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April 2017 Wingfoot Spotlight: More Runners are Gearing Up with Gadgets
By Theoden James

Dylan Kight heads out for every single run with an Apple Watch Series 2 wrapped around his left wrist – which would, at first blush, seem to make the 32-year-old Atlanta resident pretty typical: According to Running USA’s 2016 National Runner Survey, more than half of the 10,000-plus runners polled said they wear a sports watch while getting in their mileage.

Wingfoot SpotlightThen you notice what Kight puts on his right wrist before every run, and suddenly, he’s not so typical anymore.

“When I first started running (about two years ago), I’d run with my phone,” Kight says. “When I started doing longer races, I hated having something strapped to my arm for that long. So I got the Garmin 235 – and I love it; it’s great. It’s just ... I’m a completist. I like getting my Activity Rings on the Apple Watch. But I also use Strava, and the Garmin 235 uploads via Bluetooth onto my iPhone, and then uploads to Strava. The Apple Watch at this point doesn’t do that, so you have to manually enter them.”

If you can’t see where this is going by now, let him summarize: “I’ll run with both of them, on opposite wrists,” he says. “And yes, I look ridiculous.”

While he may seem extreme, Kight certainly isn’t alone in his love of running tech.

For proof of the public appetite, one need look no further than January’s CES 2017 consumer-technology trade show. Alongside OLED TVs and smart refrigerators, exhibitors hyped the latest and greatest GPS watches and headphones, as well as much geekier technology – from socks with built-in pressure sensors to measure landing forces to a gadget that uses LED lights to release nitric oxide, prompting your body to go into recovery mode.

But is all (or any) of this stuff really necessary? It depends on who you talk to.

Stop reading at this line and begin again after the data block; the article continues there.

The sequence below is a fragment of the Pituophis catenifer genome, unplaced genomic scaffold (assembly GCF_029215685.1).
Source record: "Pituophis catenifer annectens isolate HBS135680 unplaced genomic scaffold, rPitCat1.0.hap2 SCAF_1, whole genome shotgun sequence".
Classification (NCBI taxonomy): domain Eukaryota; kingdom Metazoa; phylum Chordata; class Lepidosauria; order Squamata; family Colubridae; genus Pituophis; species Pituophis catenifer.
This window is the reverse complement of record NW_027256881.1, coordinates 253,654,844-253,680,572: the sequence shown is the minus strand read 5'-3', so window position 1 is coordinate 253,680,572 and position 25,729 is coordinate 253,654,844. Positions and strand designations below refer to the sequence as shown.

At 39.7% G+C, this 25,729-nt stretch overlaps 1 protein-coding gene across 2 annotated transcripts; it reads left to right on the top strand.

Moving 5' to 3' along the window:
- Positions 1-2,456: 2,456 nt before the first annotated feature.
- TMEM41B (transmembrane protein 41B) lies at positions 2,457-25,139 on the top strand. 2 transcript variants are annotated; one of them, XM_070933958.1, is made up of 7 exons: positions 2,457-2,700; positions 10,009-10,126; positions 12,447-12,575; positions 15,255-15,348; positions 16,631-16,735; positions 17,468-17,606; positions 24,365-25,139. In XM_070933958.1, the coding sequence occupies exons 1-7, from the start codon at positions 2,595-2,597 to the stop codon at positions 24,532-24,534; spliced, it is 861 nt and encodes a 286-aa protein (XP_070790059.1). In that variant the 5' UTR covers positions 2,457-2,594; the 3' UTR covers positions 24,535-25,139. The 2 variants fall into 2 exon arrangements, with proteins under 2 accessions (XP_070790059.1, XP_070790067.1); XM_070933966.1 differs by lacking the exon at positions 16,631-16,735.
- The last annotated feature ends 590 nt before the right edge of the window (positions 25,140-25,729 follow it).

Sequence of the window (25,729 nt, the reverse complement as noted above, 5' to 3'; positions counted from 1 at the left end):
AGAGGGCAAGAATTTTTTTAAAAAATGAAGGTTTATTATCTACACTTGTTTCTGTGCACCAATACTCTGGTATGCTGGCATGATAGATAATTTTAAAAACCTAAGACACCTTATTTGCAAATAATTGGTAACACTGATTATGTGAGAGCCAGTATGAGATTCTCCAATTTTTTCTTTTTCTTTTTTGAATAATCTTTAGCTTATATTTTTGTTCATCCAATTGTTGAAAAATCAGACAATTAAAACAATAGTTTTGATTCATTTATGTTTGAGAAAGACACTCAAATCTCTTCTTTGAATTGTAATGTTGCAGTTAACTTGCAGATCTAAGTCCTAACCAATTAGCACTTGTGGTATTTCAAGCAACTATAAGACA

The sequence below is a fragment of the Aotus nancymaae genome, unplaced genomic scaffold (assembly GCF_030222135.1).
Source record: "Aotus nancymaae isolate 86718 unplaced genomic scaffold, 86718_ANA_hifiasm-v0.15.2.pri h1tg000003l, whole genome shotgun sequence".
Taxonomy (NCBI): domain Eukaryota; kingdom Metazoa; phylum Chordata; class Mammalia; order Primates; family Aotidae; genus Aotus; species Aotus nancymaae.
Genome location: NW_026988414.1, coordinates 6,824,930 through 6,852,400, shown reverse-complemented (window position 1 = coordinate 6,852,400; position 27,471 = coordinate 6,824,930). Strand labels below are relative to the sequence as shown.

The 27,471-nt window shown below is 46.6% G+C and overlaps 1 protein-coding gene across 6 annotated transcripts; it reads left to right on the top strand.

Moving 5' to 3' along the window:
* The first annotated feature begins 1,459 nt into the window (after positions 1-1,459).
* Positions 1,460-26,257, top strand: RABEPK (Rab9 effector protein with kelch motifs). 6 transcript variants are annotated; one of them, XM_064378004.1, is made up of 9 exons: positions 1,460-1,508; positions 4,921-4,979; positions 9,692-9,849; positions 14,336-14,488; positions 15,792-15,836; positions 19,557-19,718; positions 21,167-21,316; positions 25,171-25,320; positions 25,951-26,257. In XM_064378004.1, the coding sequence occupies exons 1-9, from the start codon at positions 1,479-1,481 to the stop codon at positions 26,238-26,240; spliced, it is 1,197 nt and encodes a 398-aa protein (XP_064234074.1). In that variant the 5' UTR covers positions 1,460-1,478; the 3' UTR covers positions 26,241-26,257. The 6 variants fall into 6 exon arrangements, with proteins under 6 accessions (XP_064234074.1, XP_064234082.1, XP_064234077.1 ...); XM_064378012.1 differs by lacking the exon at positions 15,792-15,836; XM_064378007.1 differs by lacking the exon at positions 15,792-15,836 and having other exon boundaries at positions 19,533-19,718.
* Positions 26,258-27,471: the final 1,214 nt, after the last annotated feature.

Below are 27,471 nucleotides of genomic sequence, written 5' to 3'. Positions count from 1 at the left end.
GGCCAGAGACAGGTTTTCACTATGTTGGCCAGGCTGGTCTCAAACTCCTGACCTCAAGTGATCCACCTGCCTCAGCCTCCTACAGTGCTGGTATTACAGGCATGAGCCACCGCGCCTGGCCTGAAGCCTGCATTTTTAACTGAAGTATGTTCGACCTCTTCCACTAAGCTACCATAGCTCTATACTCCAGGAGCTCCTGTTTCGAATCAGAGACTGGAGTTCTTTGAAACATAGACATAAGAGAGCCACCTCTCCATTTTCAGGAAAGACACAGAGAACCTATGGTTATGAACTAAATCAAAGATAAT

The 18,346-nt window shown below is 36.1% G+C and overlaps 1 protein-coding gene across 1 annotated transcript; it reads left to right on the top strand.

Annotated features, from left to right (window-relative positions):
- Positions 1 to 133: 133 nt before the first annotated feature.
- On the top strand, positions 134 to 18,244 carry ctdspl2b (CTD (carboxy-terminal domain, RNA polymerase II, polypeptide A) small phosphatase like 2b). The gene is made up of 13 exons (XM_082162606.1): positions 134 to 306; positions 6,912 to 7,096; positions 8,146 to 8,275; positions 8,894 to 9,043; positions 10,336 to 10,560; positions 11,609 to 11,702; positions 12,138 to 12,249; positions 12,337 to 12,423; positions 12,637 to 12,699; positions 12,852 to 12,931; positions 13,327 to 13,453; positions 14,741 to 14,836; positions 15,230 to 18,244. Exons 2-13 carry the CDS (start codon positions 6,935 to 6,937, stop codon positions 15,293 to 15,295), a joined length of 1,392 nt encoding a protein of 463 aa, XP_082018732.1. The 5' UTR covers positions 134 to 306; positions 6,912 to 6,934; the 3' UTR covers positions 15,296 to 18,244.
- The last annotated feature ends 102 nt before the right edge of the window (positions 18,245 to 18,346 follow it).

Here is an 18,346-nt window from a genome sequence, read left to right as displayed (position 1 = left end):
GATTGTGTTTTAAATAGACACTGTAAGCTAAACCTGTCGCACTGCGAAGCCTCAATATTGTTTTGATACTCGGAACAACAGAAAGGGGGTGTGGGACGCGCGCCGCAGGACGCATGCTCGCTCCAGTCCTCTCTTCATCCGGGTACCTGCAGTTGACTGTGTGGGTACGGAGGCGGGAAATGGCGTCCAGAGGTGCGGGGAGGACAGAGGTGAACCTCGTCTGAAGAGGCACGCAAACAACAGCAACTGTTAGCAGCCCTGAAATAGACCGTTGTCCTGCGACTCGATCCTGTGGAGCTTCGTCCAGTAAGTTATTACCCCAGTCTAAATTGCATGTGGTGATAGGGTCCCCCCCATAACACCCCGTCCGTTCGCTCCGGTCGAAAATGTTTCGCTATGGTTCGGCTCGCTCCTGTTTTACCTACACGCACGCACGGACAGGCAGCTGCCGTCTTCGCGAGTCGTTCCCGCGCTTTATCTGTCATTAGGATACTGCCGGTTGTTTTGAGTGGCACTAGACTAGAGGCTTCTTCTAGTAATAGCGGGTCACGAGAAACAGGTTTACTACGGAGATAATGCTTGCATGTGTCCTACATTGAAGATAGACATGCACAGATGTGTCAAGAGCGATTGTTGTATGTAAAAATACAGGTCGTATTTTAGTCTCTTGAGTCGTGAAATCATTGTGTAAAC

For 35-year-old Stephanie Reynolds of Marietta – who runs with a Garmin Forerunner 735XT, a Garmin Foot Pod, AfterShokz bone conduction headphones and Apace Vision LED Safety Lights that clip on to her shoes – the answer is yes, absolutely.

“Seriously,” she says, “the thought of running without that stuff gives me straight-up anxiety.”

Then there are the outliers; people like Eric Fort of Fort Lauderdale, Florida, who has trained for and run seven marathons with just the clothes on his back and the shoes on his feet. (Running USA’s survey reported that just 10 percent of respondents eschew gadgets entirely.)

“In today’s day and age, we all constantly have our cell phones right next to us,” says Fort, 48, who attended Campbell High School in Smyrna. “Running is my time to clear my head and get away from all that crap. When I’m running and I see someone fiddling with their phone or playing with their watch, I’m just like, ‘God, I’m glad I’m not that person.’”

He must think that to himself quite a lot. According to that 2016 National Runner Survey, 61 percent of runners run with their cell phone; and 52 percent run with a “GPS item.”

Wingfoot SpotlightThe popularity of the latter category is no surprise; after all, there are some big benefits to taking GPS technology on the run. The most obvious is that it can give runners a good idea of how their training is going and what their fitness level is, thanks to detailed data on distance and pacing and number of calories burned, etc.

There are less-tangible benefits, too.

“Some people really do thrive on interacting with their gadgets or the data. They have fun with it, they find interesting correlations in it,” says Olympian and Atlanta-based running entrepeneur Jeff Galloway, who bought his first GPS watch a few years ago. “Plus, I like that it allows people to wander free when they run – rather than having to go to a set, measured course – and still get in the certain amount of miles they want.”

For athletes who like to keep finding those interesting correlations in or keep having fun with the data after the fact, GPS also is the backbone of Strava’s popular website and app, which allow them to upload runs from their devices, keep track of performance over time, and see how they stack up with other members of the Strava community.